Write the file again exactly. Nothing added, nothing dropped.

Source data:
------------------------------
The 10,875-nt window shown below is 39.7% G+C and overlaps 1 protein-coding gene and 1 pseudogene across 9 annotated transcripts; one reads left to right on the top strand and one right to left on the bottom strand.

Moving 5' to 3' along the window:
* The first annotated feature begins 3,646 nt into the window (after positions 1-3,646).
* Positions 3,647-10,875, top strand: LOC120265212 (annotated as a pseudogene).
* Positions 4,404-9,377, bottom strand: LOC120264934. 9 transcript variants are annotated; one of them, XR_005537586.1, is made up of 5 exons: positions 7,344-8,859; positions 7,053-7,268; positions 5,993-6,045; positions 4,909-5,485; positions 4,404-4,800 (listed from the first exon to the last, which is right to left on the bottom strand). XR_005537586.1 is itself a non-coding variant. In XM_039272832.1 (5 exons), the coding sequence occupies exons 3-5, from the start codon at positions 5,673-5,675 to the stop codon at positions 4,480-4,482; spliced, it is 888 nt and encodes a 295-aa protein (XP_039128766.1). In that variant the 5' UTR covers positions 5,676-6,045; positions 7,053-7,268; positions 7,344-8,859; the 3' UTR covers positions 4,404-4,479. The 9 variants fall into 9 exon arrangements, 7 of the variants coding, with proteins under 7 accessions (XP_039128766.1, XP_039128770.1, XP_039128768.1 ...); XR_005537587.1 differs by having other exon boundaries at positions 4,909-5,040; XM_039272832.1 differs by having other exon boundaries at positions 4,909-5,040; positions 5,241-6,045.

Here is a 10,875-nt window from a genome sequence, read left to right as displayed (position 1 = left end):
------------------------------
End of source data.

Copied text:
The 10,875-nt window shown below is 39.7% G+C and overlaps 1 protein-coding gene and 1 pseudogene across 9 annotated transcripts; one reads left to right on the top strand and one right to left on the bottom strand.

Moving 5' to 3' along the window:
* The first annotated feature begins 3,646 nt into the window (after positions 1-3,646).
* Positions 3,647-10,875, top strand: LOC120265212 (annotated as a pseudogene).
* Positions 4,404-9,377, bottom strand: LOC120264934. 9 transcript variants are annotated; one of them, XR_005537586.1, is made up of 5 exons: positions 7,344-8,859; positions 7,053-7,268; positions 5,993-6,045; positions 4,909-5,485; positions 4,404-4,800 (listed from the first exon to the last, which is right to left on the bottom strand). XR_005537586.1 is itself a non-coding variant. In XM_039272832.1 (5 exons), the coding sequence occupies exons 3-5, from the start codon at positions 5,673-5,675 to the stop codon at positions 4,480-4,482; spliced, it is 888 nt and encodes a 295-aa protein (XP_039128766.1). In that variant the 5' UTR covers positions 5,676-6,045; positions 7,053-7,268; positions 7,344-8,859; the 3' UTR covers positions 4,404-4,479. The 9 variants fall into 9 exon arrangements, 7 of the variants coding, with proteins under 7 accessions (XP_039128766.1, XP_039128770.1, XP_039128768.1 ...); XR_005537587.1 differs by having other exon boundaries at positions 4,909-5,040; XM_039272832.1 differs by having other exon boundaries at positions 4,909-5,040; positions 5,241-6,045.

Here is a 10,875-nt window from a genome sequence, read left to right as displayed (position 1 = left end):